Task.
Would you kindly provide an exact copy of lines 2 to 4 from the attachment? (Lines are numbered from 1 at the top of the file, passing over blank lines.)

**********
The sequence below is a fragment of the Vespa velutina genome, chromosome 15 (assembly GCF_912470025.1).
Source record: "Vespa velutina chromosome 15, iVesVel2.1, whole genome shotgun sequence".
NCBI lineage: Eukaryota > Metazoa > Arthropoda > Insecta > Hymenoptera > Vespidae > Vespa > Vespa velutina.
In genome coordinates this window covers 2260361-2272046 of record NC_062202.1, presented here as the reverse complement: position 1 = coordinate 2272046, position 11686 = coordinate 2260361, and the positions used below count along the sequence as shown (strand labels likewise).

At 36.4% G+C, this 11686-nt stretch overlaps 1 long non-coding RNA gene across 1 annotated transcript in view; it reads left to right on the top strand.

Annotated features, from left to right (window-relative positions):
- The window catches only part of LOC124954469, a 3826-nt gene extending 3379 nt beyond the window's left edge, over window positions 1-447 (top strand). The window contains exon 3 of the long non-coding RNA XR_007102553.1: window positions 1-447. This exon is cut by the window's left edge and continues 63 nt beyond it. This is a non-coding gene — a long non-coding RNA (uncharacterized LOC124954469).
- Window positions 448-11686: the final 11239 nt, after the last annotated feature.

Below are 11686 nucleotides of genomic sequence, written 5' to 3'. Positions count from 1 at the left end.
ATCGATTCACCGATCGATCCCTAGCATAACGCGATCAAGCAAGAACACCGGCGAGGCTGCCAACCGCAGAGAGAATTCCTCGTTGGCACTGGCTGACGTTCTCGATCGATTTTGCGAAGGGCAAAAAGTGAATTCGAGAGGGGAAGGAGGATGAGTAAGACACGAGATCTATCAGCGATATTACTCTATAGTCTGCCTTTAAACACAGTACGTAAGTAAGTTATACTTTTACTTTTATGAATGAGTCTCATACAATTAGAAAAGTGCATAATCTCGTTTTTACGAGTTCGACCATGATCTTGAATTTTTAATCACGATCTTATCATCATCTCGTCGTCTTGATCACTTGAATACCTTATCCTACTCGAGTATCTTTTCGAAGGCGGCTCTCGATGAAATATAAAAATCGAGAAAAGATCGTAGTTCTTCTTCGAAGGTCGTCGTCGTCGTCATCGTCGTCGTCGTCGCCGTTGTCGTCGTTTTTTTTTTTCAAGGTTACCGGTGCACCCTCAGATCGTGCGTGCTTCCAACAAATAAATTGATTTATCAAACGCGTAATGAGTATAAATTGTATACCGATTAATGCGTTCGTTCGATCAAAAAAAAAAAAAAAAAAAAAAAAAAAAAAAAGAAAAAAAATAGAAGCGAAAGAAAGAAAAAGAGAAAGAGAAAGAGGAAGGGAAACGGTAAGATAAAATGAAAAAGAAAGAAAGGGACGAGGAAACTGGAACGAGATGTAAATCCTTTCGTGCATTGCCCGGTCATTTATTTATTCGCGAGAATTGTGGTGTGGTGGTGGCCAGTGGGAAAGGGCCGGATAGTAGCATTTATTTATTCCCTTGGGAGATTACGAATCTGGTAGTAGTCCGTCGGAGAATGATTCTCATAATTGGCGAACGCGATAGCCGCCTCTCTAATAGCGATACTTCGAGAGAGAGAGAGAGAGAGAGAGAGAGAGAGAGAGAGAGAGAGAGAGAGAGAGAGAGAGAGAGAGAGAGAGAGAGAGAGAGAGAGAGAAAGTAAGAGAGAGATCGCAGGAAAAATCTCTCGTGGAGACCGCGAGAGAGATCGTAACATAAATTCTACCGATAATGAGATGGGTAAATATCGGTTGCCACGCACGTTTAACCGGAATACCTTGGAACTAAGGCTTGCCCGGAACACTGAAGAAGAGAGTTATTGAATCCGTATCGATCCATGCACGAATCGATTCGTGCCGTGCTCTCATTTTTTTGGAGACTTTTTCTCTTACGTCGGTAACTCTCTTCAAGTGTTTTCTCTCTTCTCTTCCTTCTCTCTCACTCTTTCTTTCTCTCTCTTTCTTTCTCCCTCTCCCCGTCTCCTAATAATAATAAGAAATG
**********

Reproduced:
Source record: "Vespa velutina chromosome 15, iVesVel2.1, whole genome shotgun sequence".
NCBI lineage: Eukaryota > Metazoa > Arthropoda > Insecta > Hymenoptera > Vespidae > Vespa > Vespa velutina.
In genome coordinates this window covers 2260361-2272046 of record NC_062202.1, presented here as the reverse complement: position 1 = coordinate 2272046, position 11686 = coordinate 2260361, and the positions used below count along the sequence as shown (strand labels likewise).